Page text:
The Public Interest and Accountability Committee (PIAC) says petroleum revenue should be focused on the absolute realisation of priority projects.
Mr Noble Wadzah, a former Member of PIAC, said directing resources into many initiatives and projects at a go undermined the effective use of petroleum revenues.
Speaking to the Ghana News Agency on the sidelines of a public forum in the Volta Region to mark the 10th Anniversary of the Committee, Mr Wadzah said coming from an exhaustive resource, interventions borne by petroleum revenue should be of viable impact and ensure value for money.
He said stakeholders were expected to reform oil revenue and seek a variety of funding sources for initiatives with recurrent expenditure such as education.
“Because petroleum revenues are coming from a depletable resource, what it means is that a time may come when they may no longer be available, and for that reason, it is important we focus on the spending,” he said.
“But our participation in the field so far, suggests that government has been spreading the resources so thinly, to the effect that it undermines effectiveness of the use of the revenue.”
Mr Wadzah said the committee recognised projects including the Terminal Three of the Kotoka International Airport and some roads, using the “petro cedi”, which continued to benefit the nation in diverse ways.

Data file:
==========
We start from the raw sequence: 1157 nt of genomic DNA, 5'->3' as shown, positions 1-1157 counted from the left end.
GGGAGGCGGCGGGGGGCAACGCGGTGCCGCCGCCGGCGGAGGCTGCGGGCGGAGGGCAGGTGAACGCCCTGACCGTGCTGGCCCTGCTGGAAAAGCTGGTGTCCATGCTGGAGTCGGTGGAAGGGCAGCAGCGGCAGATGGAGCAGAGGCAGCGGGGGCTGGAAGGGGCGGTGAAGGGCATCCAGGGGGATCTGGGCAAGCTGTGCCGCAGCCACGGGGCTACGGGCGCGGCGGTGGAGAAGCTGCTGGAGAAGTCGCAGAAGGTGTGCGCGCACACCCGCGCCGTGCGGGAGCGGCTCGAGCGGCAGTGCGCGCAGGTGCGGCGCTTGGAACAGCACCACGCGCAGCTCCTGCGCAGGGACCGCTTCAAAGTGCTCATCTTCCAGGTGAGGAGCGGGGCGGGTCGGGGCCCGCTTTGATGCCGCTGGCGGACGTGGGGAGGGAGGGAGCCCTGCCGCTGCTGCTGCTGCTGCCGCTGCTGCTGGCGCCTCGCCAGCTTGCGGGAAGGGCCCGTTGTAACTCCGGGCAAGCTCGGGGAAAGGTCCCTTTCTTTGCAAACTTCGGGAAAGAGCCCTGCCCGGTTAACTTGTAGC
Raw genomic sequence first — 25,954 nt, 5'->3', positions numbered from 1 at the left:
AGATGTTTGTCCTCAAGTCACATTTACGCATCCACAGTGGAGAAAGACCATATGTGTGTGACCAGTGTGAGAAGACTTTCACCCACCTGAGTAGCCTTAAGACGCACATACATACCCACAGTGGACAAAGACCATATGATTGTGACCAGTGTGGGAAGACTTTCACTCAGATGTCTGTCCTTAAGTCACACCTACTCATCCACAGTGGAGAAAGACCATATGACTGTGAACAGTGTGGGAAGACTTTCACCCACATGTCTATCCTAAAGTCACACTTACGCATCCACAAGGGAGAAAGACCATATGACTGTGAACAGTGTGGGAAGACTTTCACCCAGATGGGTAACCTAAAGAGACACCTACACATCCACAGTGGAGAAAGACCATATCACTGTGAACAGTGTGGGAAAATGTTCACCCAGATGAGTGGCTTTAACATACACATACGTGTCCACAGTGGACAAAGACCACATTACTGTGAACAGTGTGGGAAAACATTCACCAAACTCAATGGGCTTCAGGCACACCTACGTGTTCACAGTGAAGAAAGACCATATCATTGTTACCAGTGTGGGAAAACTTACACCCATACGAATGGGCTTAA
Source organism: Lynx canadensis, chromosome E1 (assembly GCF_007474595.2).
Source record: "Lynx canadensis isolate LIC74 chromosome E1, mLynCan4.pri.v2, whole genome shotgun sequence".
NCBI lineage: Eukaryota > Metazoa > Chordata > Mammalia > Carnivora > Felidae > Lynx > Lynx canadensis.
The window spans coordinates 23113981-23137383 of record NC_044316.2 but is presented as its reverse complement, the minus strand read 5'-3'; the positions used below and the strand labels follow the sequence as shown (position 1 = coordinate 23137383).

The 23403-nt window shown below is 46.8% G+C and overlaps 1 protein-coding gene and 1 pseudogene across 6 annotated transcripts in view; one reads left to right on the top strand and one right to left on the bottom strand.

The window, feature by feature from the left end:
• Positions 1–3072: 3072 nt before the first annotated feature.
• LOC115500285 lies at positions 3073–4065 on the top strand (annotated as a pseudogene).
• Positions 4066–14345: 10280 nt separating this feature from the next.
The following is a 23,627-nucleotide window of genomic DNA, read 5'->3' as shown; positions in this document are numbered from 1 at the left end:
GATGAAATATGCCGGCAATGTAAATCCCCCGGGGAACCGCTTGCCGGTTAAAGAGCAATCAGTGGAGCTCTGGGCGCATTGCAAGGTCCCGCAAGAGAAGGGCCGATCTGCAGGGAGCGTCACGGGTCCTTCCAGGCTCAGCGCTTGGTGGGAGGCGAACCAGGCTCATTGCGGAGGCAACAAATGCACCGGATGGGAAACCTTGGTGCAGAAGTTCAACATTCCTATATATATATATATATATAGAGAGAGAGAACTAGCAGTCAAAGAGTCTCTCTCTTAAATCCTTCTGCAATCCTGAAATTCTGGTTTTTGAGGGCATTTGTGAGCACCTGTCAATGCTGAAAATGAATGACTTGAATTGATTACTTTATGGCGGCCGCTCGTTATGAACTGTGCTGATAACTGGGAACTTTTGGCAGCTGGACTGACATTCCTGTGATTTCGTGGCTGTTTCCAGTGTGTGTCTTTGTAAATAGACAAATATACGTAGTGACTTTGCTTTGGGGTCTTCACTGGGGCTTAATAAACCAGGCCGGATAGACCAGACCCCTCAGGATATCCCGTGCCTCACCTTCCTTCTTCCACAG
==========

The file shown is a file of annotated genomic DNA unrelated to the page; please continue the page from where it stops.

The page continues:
“PIAC is looking at investing the petroleum revenue in a way that inures to the sustainable use and benefits of the nation. We are saying that the Free SHS is a recurrent expenditure, so it is important we diversify funding sources…,” he said.
The forum, among key observations, noted that petroleum resources had been used to tackle too many national problems at the same time, weakening its potential impacts on the socio-economic development of Ghana.
It, therefore, recommended fewer projects that were priority, amidst the diversity of funding sources.
“PIAC believes that few Legacy Projects should be identified and supported by the Annual Budget Funding Amount (ABFA),” Mr Wadza said and called for a properly conducted impact evaluation of priority areas.
PIAC was born out of the Petroleum Revenue Management Act, Act 815 (2011) to ensure efficient use of the revenue for sustainable development.
The committee is empowered to monitor compliance and create a platform for public discourse.
It reported that the nation realised a total petroleum revenue of 6.523 billion dollars from 2011 to 2020, which had been distributed as required by law.
Stakeholders at the forum lauded the committee for a decade of endeavour and called on the government to consider placing management of revenue from other mineral resources under its watch.
Mr Ernest Apau, the Ho West District Chief Executive, said institutions such as the National Commission for Civic Education should lead in informing and educating citizens on the use of oil revenue.
Togbe Kwaku Ayim, the Paramount Chief of Ziavi Traditional Council, who chaired the forum, said gains from the oil sector should be invested in areas that would benefit the youth. GNA